What Did You Learn?

June 2, 2011

Getting Published: Synopsis

Filed under: Getting Published — Tags: , — ax20 @ 12:32 pm

Unlike your query letter, the synopsis provides a more in depth view of a novel. Here is where you can get into the more complicated parts of the story. (You still need to make sure it is clear, but you have more space to explain things.)

Make sure to hit all the major points of your book. (You still should not give every detail and event and character to show up, but you can expand on some of the details.) Introduce your main characters and the main conflicts. Give a clear idea of what your book is about, what the characters we will care about (or dislike), what is at stake for the heroes, what they stand to lose, and how it all turns out.

Don’t forget to include how it all turns out. Some writers think it is better to tease the editor, but the truth is, they have to know that there is a clear, reasonable ending. They have to know that it makes sense in the end and that you know how to finish a book (which is often one of the toughest parts).

A synopsis is generally written in third person, present tense. Make sure it is active (not passive). Be specific but not so specific that you include every detail.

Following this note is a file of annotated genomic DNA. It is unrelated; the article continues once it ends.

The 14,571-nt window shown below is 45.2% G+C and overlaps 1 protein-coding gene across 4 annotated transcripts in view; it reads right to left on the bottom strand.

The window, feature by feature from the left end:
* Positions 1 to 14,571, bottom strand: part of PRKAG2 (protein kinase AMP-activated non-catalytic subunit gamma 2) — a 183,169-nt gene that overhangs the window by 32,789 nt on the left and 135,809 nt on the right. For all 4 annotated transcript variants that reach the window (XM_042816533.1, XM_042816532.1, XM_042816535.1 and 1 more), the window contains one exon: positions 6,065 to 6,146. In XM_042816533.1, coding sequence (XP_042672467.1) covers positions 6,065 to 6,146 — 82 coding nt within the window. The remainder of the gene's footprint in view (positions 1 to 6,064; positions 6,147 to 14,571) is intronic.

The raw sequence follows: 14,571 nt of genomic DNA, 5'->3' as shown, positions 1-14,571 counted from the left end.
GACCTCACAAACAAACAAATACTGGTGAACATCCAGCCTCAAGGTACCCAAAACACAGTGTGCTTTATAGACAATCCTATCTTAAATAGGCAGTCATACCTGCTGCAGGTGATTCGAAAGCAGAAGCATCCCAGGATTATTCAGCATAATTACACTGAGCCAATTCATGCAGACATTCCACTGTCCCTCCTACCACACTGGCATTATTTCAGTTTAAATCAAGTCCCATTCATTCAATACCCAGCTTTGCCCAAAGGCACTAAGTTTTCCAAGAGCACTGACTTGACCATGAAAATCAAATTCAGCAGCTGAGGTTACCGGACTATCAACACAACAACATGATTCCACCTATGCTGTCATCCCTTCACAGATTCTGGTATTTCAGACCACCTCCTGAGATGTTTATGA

Start where your book starts and end where it ends. If you tell an editor that your story is about a girl who has no memory of her past and must learn the truth, that is what they expect. If they then pick up your manuscript, expecting to read about an amnesiac girl only to find one who has her full memory, they will be disappointed. (This may actually be a flaw in the book itself since it would be more dramatic for us to start with her lack of memory and slowly discover the truth.)

A good idea would be to ask a friend who does not know about your book to read your synopsis. Do they understand it all? Does it interest them?

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